OLBERMANN: That would be the thesis of the book, and we‘ll go into that at length. But I wanted to start at the very beginning. You dedicated this book to Barry Goldwater. What would he, in your opinion, having known him and having dealt with him on these political issues, have thought of the current conservative movement as it has become, and what would the conservative movement have thought of him at this point? What do they think of him now?
DEAN: Well, that‘s a—I think right now, we can say, in fact, I discuss this in the book, that Goldwater Republicanism is really RIP. It‘s been put to rest by most of the people who are now active in moving the movement further to the right than it‘s ever been.
I think the senator, before he departed, was very distressed with conservatism. In fact, it was our conversations back in 1994 that started this book. It‘s really where I began. We wanted to find answers to the questions as to why Republicans were acting as they were, why conservatives had taken over the party, and were being followed, you know, as easily as they were in taking the party where he didn‘t think it should go.
OLBERMANN: What did you find? In less than the 200 pages that the book—
OLBERMANN: ... that the book goes into.
DEAN: I ran into a massive study that had really been going on for 50 years now, by academics. They‘ve never really shared this with the general public. It‘s a remarkable analysis of the authoritarian personality, both those who are inclined to follow leaders, and those who jump in front and want to be the leaders.
It was not the opinion of social scientists, it was information they drew by questioning large numbers of people, hundreds of thousands of people, in anonymous testing, where they conceded, you know, their innermost feelings and reactions to things. And it turned out that these people were—most of these that came out of the testing were people who had been prequalified to be conservatives, and then they found that this, indeed, fit with the authoritarian personality.
OLBERMANN: Does it really—do the studies indicate that it really has anything to do with the political point of view? Is it—would it be easier to essentially superimpose authoritarianism over the right than it would the left? Or is it theoretically possible that they could they have gone in either direction, and it‘s just a question of people who like to follow other people?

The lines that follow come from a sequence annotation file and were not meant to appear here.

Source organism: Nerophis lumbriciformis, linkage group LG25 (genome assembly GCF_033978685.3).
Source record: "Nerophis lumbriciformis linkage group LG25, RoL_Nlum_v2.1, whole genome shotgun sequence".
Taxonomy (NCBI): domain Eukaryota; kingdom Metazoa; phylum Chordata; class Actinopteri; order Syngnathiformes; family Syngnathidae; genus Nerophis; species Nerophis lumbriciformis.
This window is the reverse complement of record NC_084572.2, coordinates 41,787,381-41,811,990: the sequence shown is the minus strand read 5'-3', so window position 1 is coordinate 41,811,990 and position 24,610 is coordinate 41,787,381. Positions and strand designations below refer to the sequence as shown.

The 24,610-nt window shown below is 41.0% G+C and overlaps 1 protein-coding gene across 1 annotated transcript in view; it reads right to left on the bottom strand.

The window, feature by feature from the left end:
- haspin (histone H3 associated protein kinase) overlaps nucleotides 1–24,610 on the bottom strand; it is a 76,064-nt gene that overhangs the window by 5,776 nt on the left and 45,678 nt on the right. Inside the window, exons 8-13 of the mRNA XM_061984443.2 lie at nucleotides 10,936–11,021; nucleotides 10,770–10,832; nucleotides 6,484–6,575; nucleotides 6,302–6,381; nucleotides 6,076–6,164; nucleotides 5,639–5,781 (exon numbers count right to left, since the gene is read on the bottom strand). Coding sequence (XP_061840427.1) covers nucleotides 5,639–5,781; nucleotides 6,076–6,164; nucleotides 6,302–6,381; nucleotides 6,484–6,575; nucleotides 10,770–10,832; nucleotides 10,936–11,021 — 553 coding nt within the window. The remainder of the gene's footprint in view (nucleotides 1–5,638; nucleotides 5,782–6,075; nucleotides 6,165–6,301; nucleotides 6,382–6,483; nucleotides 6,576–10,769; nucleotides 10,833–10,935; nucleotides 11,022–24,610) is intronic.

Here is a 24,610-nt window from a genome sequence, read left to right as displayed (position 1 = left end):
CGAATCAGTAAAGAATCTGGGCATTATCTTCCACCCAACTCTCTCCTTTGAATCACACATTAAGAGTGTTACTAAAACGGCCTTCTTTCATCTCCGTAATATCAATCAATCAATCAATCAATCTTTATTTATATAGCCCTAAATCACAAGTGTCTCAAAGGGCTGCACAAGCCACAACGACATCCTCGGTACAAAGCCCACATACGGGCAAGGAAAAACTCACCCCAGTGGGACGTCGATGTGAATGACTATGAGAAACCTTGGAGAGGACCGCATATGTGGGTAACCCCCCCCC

DEAN: They found—they have found really—maybe a small, 1 percent of the left, who follow authoritarianism, probably the far left. But as far as widespread testing, it is just overwhelmingly our conservative orientation.
OLBERMANN: There is an extraordinary amount of academic work that you quote in the book. A lot of it is very unsettling. It deals with psychological principles that are frightening and that may have faced other nations at other times, in Germany and Italy in the ‘30s coming to mind in particular.
But what—how does it apply now? And to what degree should it scare us? And to what degree is it something that, that, that, that, that might still be forestalled?
DEAN: Well, to me, it was something of an epiphany to run into this information. First, I‘d never read about it before. I sort of worked my way into it until I found it. It‘s not generally known out there what‘s going on. And I think, from best we can tell, these people, the followers, a few of them, will change their ways when they realize what they‘re doing, not even aware of their behavior.
The leaders, those who were inclined to dominate, are not going to change a second. They‘re going to be what they are.
So by and large, the reason I write about this is, I think we need to understand it, we realize, when you take a certain step and vote a certain way and head in a certain direction, where this can end up. So it‘s sort of a cautionary note. It‘s a warning as to where this can go, because other countries have gone there.
OLBERMANN: And the idea of leaders and followers going down this path, and perhaps taking a country with them, requires—this whole edifice requires an enemy, communism, al Qaeda, Democrats, me, whoever, for the two minutes hate. I mean, there is—we overuse—I overuse the Orwellian analogies to nauseating proportions. But it really was, in reading what, what, what, what you wrote about, and especially what the academics talked about, there was that, that two minutes hate thing. There has to be an opponent, an enemy, to coalesce around, or the whole thing falls apart. Is that the gist of it?
DEAN: It is one of the things that, believe it or not, still holds conservatism together, because there are many factions and conservatisms, and their dislike or hatred of those they portray as liberal, who will be anybody who basically disagrees with them, is one of the cohesive factors. There are a few others, but that‘s certainly one of the basics.
There‘s no question that the—particularly the followers,. they‘re terribly, they‘re very aggressive in their effort to pursue and help their authority figure out, or their authority beliefs out. They will do whatever needs to be done, in many regards. They will blindly follow. They stay loyal too long. And this is the frightening part of it.
OLBERMANN: Let me read something from the book. Let me read this one quote, then I have a question about it.
“Many people believe that neoconservatives and many Republicans appreciate that they are more likely to maintain influence and control of the presidency if the nation remains under ever-increasing threats of terrorism. So they have no hesitation in pursuing policies that can provoke potential terrorists throughout the world.”